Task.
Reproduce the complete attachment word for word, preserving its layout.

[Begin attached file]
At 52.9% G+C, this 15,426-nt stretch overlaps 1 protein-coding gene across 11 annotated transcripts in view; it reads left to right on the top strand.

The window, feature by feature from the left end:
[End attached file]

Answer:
At 52.9% G+C, this 15,426-nt stretch overlaps 1 protein-coding gene across 11 annotated transcripts in view; it reads left to right on the top strand.

The window, feature by feature from the left end: